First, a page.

Traditionally testers and QA engineers have had minimal involvement with software design. Design has been the role of the software architect, or team lead, for many years. Depending on the team, input from testers at this stage of the software development lifecycle isn’t always valued.
But in some circumstances that is changing. In particular, testers have a real contribution to make when one of the product goals is “design to test”. Architects who recognize that contributions can come from a variety of sources are soliciting testing feedback when creating an overall design.
And testers have even more design contributions in Agile projects, especially when using Test-Driven Development (TDD). Testers typically have a more complete picture of user needs, based on their in-depth understand of user stories and interactions with the Product Owner.
Because design is something that grows with the application in Agile, testers can always look at what the developers are doing. If the team starts letting the design get complex, or difficult to test, it’s time to have a talk with the developers about making the design more straightforward. It may require a hardening sprint or two, but it will keep the debt down.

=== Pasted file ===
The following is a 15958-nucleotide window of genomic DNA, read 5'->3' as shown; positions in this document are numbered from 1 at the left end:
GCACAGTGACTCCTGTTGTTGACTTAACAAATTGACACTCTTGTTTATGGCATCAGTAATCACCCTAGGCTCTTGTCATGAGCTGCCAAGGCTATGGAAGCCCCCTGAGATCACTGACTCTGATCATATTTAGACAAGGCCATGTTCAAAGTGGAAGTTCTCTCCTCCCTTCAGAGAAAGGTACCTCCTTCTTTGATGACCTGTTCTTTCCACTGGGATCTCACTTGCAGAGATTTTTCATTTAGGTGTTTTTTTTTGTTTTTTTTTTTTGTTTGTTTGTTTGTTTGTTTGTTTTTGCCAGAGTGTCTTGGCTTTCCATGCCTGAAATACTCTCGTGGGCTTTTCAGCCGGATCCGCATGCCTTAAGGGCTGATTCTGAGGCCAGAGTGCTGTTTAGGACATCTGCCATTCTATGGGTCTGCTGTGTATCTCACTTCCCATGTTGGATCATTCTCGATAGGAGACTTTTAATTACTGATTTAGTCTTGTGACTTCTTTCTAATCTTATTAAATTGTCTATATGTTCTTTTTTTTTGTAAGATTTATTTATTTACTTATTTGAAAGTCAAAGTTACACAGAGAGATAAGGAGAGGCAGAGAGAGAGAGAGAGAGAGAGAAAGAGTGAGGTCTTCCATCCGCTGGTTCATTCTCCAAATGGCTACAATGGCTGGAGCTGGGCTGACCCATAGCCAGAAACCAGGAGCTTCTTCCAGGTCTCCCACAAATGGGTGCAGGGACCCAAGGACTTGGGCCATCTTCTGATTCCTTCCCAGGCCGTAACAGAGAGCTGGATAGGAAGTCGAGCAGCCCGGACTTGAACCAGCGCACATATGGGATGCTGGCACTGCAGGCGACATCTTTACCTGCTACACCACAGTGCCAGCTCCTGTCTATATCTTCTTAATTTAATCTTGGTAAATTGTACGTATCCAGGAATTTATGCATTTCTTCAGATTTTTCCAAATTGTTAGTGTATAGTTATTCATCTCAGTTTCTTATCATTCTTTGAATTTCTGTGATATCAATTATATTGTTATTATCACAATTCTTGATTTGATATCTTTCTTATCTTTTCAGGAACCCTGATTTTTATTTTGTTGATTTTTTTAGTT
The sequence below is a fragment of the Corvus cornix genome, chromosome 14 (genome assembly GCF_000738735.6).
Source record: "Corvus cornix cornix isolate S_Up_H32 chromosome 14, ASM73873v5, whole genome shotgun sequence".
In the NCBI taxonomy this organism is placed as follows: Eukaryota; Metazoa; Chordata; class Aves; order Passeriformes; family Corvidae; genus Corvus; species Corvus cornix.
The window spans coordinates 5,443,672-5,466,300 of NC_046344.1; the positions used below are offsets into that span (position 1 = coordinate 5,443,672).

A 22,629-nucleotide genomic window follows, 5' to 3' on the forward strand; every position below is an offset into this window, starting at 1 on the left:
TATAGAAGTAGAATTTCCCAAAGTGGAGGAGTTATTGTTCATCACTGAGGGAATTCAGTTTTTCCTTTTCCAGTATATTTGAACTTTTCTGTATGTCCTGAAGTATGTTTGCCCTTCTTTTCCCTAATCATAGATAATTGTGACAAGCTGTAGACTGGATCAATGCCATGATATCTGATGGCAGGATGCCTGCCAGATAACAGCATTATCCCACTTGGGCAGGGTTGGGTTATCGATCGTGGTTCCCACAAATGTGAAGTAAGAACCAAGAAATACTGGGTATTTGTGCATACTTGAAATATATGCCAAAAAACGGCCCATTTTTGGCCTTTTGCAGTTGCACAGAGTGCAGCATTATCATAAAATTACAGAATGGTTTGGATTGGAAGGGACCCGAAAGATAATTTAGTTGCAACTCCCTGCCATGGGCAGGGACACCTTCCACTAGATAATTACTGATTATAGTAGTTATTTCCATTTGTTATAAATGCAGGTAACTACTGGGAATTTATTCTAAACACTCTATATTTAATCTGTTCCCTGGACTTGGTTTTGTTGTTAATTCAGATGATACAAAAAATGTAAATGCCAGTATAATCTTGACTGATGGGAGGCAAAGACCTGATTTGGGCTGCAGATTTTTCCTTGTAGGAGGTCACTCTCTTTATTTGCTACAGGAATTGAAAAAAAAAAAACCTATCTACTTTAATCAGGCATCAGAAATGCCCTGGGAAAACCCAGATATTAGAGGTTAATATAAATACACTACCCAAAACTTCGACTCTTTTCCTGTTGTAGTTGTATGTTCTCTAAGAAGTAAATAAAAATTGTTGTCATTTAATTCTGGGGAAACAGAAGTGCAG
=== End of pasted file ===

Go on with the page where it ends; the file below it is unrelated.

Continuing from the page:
For testers, here are some of the things you might consider as you share your expertise with architects and developers.
- Provide feedback on design for testability. You don’t want to accumulate testing debt.
- Get deeply involved in TDD projects. This is your area of expertise.
- Provide feedback on design decisions during an Agile project.
- Attempt to give advice outside of your area of expertise.
- Reject feedback on your design ideas. Everyone has something to contribute.